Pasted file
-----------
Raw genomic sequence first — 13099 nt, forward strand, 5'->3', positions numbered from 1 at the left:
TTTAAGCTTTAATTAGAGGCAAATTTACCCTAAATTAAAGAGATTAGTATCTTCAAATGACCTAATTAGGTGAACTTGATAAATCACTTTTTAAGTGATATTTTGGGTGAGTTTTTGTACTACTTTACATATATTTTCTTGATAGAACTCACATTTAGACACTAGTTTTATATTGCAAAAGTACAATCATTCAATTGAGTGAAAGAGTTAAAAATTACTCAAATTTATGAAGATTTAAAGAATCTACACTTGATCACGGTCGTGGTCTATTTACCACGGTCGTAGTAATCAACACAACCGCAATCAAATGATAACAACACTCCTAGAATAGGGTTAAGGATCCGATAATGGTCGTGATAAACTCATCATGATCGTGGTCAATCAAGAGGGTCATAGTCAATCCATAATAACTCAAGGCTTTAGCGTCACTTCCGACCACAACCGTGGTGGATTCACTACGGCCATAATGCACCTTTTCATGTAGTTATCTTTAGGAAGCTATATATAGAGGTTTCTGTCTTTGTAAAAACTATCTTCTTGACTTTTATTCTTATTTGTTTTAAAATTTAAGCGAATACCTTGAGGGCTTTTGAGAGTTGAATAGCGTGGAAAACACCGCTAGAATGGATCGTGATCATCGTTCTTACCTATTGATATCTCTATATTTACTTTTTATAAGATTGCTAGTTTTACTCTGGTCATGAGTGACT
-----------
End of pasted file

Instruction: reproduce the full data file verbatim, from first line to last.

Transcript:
Raw genomic sequence first — 13099 nt, forward strand, 5'->3', positions numbered from 1 at the left:
TTTAAGCTTTAATTAGAGGCAAATTTACCCTAAATTAAAGAGATTAGTATCTTCAAATGACCTAATTAGGTGAACTTGATAAATCACTTTTTAAGTGATATTTTGGGTGAGTTTTTGTACTACTTTACATATATTTTCTTGATAGAACTCACATTTAGACACTAGTTTTATATTGCAAAAGTACAATCATTCAATTGAGTGAAAGAGTTAAAAATTACTCAAATTTATGAAGATTTAAAGAATCTACACTTGATCACGGTCGTGGTCTATTTACCACGGTCGTAGTAATCAACACAACCGCAATCAAATGATAACAACACTCCTAGAATAGGGTTAAGGATCCGATAATGGTCGTGATAAACTCATCATGATCGTGGTCAATCAAGAGGGTCATAGTCAATCCATAATAACTCAAGGCTTTAGCGTCACTTCCGACCACAACCGTGGTGGATTCACTACGGCCATAATGCACCTTTTCATGTAGTTATCTTTAGGAAGCTATATATAGAGGTTTCTGTCTTTGTAAAAACTATCTTCTTGACTTTTATTCTTATTTGTTTTAAAATTTAAGCGAATACCTTGAGGGCTTTTGAGAGTTGAATAGCGTGGAAAACACCGCTAGAATGGATCGTGATCATCGTTCTTACCTATTGATATCTCTATATTTACTTTTTATAAGATTGCTAGTTTTACTCTGGTCATGAGTGACT